craigers 13 years, 4 months ago

I would have to give this question a huge resounding... NO. Whenever somebody doesn't have to pay for something they are less likely to take care of it and that would be what would happen. Maybe the homeless person gets a handout and has a place to live and gets back on their feet and moves out. Who is stuck with the bill for all the clean up that would happen after that? We all know that the city wouldn't take care of it. I have personally seen and cleaned up after people when they moved out of apartments that they didn't take care of and they were paying to live there. I would hate to see what the place would look like if they didn't have to pay for the damages, and might I remind everybody that that is what the deposits are for. The landlords deserve to have something as security. A big NO for this one, too much possible expenses that the landlords would have to pay. If the city thinks it is such a good deal and idea, then why don't they build an apartment building and let the homeless live in it for free? Then the city could take advantage of tax benefits and also be responsible for all the cleaning and upkeep.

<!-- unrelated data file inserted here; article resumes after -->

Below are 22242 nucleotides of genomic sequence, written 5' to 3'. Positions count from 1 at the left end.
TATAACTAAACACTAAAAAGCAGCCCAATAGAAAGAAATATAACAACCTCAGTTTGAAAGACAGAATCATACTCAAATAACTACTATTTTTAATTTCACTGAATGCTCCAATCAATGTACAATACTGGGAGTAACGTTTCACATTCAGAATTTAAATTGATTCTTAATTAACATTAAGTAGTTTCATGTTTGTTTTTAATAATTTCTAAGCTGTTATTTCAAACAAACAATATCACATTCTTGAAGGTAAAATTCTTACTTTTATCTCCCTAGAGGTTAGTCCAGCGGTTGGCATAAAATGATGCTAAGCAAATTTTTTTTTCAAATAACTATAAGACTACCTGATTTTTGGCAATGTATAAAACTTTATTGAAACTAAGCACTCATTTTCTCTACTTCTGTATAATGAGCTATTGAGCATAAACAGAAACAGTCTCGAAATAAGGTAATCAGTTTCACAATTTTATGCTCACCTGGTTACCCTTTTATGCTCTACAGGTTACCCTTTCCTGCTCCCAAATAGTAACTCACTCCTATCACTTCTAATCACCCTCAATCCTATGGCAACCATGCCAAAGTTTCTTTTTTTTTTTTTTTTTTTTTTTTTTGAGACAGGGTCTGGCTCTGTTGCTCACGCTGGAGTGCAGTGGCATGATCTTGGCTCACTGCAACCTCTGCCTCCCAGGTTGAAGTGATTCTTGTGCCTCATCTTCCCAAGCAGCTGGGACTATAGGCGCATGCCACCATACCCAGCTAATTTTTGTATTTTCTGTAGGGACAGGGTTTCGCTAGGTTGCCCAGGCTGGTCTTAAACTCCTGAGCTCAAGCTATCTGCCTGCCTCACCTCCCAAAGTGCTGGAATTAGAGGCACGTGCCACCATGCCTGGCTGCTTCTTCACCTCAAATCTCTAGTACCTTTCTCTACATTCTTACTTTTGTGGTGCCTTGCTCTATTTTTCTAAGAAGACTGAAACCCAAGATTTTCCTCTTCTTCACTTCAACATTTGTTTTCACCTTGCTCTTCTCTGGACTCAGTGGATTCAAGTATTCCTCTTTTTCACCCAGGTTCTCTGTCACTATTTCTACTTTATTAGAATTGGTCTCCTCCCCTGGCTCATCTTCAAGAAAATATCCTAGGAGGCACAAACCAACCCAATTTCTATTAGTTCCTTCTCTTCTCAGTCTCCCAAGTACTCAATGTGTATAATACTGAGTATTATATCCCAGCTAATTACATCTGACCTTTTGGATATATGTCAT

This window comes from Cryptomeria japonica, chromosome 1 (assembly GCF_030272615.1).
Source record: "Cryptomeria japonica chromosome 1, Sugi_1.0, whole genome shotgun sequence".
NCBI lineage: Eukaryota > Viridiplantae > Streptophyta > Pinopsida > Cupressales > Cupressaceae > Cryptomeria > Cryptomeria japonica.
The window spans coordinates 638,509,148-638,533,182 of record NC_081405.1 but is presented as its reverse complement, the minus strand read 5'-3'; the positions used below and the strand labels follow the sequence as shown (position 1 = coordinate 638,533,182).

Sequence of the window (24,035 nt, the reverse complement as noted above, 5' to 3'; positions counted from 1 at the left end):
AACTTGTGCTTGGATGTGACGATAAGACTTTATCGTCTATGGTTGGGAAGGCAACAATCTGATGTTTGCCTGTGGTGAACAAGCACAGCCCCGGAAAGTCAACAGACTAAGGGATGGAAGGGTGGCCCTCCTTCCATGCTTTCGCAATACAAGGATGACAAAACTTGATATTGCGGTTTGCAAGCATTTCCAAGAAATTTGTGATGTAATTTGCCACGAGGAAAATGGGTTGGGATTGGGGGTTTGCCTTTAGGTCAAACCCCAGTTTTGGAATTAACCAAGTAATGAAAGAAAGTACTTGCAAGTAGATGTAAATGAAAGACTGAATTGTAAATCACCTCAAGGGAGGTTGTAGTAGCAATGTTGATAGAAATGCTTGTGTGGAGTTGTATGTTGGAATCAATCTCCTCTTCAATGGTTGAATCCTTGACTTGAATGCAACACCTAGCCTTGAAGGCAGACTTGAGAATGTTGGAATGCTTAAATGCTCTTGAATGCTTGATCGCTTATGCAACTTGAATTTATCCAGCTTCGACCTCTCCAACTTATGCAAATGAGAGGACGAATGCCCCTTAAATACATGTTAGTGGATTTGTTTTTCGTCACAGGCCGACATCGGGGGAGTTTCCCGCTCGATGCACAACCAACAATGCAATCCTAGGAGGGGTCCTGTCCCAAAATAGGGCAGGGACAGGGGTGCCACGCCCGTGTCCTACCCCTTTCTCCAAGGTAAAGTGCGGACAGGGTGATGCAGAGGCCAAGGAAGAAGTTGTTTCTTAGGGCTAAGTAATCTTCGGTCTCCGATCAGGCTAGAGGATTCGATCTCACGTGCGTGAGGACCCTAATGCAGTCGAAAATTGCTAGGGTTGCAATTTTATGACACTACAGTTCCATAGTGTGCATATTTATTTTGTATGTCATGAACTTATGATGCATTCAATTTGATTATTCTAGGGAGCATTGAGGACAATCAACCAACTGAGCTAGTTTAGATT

remember_username 13 years, 4 months ago

I live in a complex that I thought, because of it's high price, would not cater to college students. I was wrong. Thus, I have some experience with the habits of the student crowd. It's not all the students but all it takes is one or two apartments in a building to ruin it for the rest. I have talked to the managers about the problem and have discovered that it's all about the money.

Therefore, as long as the city will guarantee the rent landlords will not care who rents. However, the city will have to fork over a large security deposit because Landlords will use the perception that homeless people are more discructive to collect more money.